TRENTON – The Senate today gave final approval to a bill, S-2940, to create a tough, new “gang criminality” statute to authorize trying teenagers as adults, imposing, consecutive and mandatory sentences, and subjecting gang members to racketeering statutes used to prosecute organized crime.
“The level of violence incurred by communities from street gang thugs requires swift and certain punishment,” said Senator John A. Girgenti, a prime sponsor of the bill. “It is proper for some juveniles to be tried as adults when the level of their violence against innocent victims requires incarceration.”
The bill passed 38-0 and now goes to the Governor for enactment.
“The proliferation of gang violence, in our cities and suburbs alike, warrants this strong response,” said Senator Paul A. Sarlo, also a prime sponsor of the bill. “With this bill, gang members could get an extra 10 or 30 years added to a mandatory sentence for a violent offense.”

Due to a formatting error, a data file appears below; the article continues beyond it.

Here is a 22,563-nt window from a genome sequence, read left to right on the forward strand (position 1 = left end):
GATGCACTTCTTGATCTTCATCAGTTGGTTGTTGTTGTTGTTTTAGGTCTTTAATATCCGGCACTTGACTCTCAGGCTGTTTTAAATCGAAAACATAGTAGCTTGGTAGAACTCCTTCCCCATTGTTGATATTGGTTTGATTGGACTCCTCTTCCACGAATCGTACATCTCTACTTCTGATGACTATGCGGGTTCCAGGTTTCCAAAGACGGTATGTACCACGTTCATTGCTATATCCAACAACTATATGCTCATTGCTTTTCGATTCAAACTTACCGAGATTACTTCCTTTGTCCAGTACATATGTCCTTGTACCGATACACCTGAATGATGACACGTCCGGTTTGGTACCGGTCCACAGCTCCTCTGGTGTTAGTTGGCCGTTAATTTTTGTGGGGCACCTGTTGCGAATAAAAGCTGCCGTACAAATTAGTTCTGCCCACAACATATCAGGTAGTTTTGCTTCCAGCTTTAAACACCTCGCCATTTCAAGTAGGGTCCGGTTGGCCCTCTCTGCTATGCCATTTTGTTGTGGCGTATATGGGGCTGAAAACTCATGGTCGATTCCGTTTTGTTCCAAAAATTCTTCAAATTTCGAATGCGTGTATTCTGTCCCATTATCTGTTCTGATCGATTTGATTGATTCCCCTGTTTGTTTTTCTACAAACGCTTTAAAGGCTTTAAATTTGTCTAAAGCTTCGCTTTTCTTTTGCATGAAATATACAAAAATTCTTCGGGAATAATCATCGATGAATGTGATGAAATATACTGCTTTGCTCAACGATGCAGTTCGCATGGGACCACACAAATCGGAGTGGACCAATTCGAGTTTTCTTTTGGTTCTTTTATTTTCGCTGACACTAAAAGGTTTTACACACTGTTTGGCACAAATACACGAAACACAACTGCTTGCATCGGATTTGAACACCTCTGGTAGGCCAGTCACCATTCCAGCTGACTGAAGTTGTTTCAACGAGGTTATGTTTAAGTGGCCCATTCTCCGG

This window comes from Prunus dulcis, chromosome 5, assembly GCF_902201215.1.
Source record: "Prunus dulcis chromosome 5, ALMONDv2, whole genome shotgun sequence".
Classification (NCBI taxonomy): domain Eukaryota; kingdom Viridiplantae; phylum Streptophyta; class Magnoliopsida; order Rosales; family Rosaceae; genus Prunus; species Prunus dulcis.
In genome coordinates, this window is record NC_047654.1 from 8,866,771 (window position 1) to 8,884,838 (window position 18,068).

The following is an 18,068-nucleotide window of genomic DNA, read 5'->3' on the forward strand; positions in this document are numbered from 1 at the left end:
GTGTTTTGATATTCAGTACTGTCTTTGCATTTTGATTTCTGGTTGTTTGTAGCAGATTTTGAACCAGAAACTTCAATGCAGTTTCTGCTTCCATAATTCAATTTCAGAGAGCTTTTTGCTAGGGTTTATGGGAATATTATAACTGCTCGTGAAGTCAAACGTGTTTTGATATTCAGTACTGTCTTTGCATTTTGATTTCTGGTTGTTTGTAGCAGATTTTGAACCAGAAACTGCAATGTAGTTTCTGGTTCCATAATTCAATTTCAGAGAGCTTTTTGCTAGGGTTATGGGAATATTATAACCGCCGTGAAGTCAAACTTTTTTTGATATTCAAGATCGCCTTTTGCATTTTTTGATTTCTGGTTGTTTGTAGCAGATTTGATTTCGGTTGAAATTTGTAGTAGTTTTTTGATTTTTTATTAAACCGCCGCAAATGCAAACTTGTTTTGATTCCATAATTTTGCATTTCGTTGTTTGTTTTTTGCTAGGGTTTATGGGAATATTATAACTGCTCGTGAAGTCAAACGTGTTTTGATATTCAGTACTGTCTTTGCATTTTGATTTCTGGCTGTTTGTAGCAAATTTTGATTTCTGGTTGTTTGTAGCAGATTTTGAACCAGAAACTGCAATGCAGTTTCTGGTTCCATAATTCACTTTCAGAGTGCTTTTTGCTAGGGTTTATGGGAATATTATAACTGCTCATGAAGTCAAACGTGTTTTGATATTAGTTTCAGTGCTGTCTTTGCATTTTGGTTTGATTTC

In addition, the bill would create another new offense of “promoting organized street crime” for those convicted of organizing, supervising or financing criminal gang activity ranging from murder to drug trafficking to sexual assault.
Penalties for promoting organized street crime also would be served consecutively to lesser, underlying offenses.
“These new penalties will provide law enforcement with the tools they need to respond to the violence of street gangs,” said Senator Girgenti. “Communities need to be protected and that often means ensuring that offenders, especially the gang kingpins, are off the streets for the rest of their lives.”
The measure’s inclusion of gangs under existing racketeering statutes is designed to crack down on those who attempt to intimidate witnesses to crimes through terroristic threats, Senator Sarlo said.
“The terms of punishment for racketeering activities require that 85 percent of a sentence be served in prison,” Senator Sarlo said.